Saturday Interview: Brook keen to prove he is fighting fit again

While he lay on a hospital bed in Tenerife, his leg strapped up and his life in the balance, Kell Brook dared not contemplate whether his boxing career was over. Whether he would walk again, was the more immediate concern.

Kell Brook
Kell Brook

This should have been a moment when he was still walking tall, less than a month removed from the greatest high of his professional career.

But after a night out in Tenerife last September his whole world came crashing down around him when he was attacked by a man who pretended to be a fan before slashing at his leg with a machete.

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Brook needed 32 staples in a leg wound he said looked like a shark bite. He needed a blood transfusion and looking back now, says he was about 10 to 15 minutes away from losing his life.

He is indebted to the doctors and nurses who saved him, and thoughts of them and the incident that changed his life will not be far from the surface two weeks tonight when he steps into the ring at the Sheffield Arena to defend his IBF world welterweight title.

“It’s been very hard to climb over that wall and get back on the horse,” Brook tells The Yorkshire Post. “I’ve needed good people around me which I’ve had, strong family and friends.

“As I was laying in the hospital bed, I thought ‘am I ever going to walk again, never mind box?’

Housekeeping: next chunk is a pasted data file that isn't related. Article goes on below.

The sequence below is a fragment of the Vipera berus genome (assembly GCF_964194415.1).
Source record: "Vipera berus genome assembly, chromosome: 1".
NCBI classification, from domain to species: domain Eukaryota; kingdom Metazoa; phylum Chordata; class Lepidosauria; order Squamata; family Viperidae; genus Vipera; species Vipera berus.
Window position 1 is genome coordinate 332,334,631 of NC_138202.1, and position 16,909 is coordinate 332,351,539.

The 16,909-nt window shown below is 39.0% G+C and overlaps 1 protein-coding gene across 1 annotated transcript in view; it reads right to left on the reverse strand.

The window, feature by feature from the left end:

“It wasn’t so much that it nearly ended my career; I was 10, 15 minutes away from losing my life. The doctors and nurses out there saved my life.

“It was tough mentally but I’ve put that behind me now. I’m a strong person and I’m just looking to the future.

“I’ve been given a second chance and I’m still world champion, I’m still unbeaten and I’ve still got the fight inside me.

“Someone is obviously looking down on me, smiling and looking after me.”

That the attack came so quickly after his crowning glory was a cruel twist. On August 16, 2014, Brook had beaten Shawn Porter by a majority decision in Carson, California, to win the IBF welterweight title.

Becoming world champion had been his life’s ambition, and in a professional career spanning 32 unbeaten fights and 10 years, he was certainly made to wait for it.

“It took the gleam off the world title,” he says of the Tenerife attack. “Winning was an unbelievable feeling and for a couple of weeks after I was on an insane high.

“Then that happening left me feeling like I was at the bottom of the ocean.

“I am indebted to the people around me, and I get to enjoy it all again and I’m determined to make the most of it.

“I’m sure the emotion of it all will coming rushing back to me once I win on the 28th.

“Because it’s been such a hard time. It was slow at the beginning but now I’m running towards my next fight and I’m back up to full speed. I just want to show that nothing’s left me and when I get back in that ring, I want to show I’m an improved fighter.

“It’s an episode that has given me greater determination.

“My mindset now is very much that that incident is in the past. I’m a strong person and I’ve dealt with it.”

With the incident in perspective, Brook is looking forward with renewed vigour to the first mandatory defence of his world title against Romania’s Jo Jo Dan at the Sheffield Arena on Saturday, March 28.

It is the first chapter of what he believes to be his second chance... in life and in boxing.